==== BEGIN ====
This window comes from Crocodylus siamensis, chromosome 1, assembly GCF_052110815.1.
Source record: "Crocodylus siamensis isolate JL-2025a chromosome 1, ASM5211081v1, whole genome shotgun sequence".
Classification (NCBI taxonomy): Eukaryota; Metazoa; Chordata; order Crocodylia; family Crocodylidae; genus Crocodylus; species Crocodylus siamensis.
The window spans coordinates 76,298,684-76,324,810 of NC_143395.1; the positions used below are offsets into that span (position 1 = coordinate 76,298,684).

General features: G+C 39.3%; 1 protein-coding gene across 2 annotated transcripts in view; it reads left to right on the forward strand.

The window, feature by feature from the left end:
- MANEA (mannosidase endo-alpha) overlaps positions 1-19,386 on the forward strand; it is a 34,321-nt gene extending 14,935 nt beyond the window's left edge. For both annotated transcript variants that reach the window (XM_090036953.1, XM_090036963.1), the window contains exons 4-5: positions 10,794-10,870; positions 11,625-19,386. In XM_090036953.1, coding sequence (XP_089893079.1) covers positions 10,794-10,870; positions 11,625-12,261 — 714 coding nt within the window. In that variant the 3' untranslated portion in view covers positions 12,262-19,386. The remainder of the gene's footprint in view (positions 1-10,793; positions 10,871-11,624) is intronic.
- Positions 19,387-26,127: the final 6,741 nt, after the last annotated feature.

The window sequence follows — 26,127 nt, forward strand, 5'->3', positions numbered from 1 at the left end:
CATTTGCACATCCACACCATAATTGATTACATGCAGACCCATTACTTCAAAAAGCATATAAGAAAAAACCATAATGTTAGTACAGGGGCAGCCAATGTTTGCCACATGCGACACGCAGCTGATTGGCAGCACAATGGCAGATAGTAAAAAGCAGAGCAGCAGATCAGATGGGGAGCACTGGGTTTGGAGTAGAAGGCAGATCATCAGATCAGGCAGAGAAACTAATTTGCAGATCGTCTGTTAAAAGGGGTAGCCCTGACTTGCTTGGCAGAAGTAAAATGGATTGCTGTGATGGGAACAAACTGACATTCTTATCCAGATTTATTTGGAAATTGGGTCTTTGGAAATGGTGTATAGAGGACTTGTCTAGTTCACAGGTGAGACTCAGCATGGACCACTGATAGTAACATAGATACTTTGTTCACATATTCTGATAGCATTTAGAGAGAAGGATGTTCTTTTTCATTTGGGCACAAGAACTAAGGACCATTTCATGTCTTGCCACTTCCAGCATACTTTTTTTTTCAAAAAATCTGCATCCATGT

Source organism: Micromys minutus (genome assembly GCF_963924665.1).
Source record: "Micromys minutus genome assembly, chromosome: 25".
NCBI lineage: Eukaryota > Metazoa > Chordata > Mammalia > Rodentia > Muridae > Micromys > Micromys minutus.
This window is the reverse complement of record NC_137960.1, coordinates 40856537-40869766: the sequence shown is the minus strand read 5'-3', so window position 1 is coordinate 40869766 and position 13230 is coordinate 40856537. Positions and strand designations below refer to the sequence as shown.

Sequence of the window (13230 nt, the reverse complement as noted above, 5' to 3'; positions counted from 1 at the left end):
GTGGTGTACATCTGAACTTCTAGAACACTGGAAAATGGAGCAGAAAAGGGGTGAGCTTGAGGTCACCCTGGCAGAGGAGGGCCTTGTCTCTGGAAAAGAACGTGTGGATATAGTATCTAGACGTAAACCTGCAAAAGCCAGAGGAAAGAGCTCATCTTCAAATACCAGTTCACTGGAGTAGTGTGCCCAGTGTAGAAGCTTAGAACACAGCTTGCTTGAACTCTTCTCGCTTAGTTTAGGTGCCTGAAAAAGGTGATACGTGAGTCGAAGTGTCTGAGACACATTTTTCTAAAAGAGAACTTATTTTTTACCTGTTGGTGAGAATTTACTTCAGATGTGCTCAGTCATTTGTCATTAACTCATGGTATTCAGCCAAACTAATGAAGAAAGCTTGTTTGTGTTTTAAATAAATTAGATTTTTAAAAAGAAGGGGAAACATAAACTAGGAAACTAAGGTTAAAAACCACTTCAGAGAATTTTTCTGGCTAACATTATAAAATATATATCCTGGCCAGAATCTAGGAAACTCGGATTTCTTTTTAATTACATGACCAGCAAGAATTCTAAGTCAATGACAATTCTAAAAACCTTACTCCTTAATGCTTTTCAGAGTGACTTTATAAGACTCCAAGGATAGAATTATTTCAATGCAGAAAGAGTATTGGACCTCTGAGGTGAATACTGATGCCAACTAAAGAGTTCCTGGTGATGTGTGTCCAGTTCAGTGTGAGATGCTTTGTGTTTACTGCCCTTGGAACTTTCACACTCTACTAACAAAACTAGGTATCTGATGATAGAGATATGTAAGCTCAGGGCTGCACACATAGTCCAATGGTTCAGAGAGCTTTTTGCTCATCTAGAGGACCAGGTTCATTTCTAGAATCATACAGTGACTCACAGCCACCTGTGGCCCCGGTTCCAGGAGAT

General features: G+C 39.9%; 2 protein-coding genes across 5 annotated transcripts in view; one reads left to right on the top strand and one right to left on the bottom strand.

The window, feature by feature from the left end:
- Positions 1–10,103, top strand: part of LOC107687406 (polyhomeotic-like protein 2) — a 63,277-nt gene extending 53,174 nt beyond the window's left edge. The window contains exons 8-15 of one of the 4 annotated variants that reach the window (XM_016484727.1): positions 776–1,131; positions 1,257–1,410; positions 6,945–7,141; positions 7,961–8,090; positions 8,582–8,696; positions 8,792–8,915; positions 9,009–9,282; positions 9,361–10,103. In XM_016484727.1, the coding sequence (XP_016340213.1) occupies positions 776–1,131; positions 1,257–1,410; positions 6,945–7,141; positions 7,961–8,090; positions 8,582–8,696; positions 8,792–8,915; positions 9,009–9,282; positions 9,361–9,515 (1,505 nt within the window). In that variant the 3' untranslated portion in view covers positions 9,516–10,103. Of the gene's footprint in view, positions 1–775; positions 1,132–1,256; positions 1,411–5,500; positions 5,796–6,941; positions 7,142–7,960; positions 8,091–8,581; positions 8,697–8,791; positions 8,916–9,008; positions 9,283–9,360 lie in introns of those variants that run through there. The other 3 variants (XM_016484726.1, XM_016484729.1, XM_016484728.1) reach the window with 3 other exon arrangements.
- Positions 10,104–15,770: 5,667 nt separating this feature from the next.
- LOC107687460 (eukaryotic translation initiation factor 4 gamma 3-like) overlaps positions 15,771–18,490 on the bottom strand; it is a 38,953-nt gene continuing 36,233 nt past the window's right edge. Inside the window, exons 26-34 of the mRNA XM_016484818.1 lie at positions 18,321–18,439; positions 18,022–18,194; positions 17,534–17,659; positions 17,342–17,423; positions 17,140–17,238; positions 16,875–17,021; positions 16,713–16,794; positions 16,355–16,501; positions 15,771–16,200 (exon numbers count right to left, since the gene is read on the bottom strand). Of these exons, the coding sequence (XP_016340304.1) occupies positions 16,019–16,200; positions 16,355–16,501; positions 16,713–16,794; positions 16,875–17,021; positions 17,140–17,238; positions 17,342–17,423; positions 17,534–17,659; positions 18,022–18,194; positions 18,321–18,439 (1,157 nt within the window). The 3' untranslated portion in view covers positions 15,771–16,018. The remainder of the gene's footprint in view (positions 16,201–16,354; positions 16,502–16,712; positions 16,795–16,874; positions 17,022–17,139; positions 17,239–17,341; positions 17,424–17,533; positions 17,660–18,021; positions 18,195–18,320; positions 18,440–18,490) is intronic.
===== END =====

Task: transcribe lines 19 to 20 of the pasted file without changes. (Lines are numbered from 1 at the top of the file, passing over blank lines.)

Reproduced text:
- Positions 1–10,103, top strand: part of LOC107687406 (polyhomeotic-like protein 2) — a 63,277-nt gene extending 53,174 nt beyond the window's left edge. The window contains exons 8-15 of one of the 4 annotated variants that reach the window (XM_016484727.1): positions 776–1,131; positions 1,257–1,410; positions 6,945–7,141; positions 7,961–8,090; positions 8,582–8,696; positions 8,792–8,915; positions 9,009–9,282; positions 9,361–10,103. In XM_016484727.1, the coding sequence (XP_016340213.1) occupies positions 776–1,131; positions 1,257–1,410; positions 6,945–7,141; positions 7,961–8,090; positions 8,582–8,696; positions 8,792–8,915; positions 9,009–9,282; positions 9,361–9,515 (1,505 nt within the window). In that variant the 3' untranslated portion in view covers positions 9,516–10,103. Of the gene's footprint in view, positions 1–775; positions 1,132–1,256; positions 1,411–5,500; positions 5,796–6,941; positions 7,142–7,960; positions 8,091–8,581; positions 8,697–8,791; positions 8,916–9,008; positions 9,283–9,360 lie in introns of those variants that run through there. The other 3 variants (XM_016484726.1, XM_016484729.1, XM_016484728.1) reach the window with 3 other exon arrangements.
- Positions 10,104–15,770: 5,667 nt separating this feature from the next.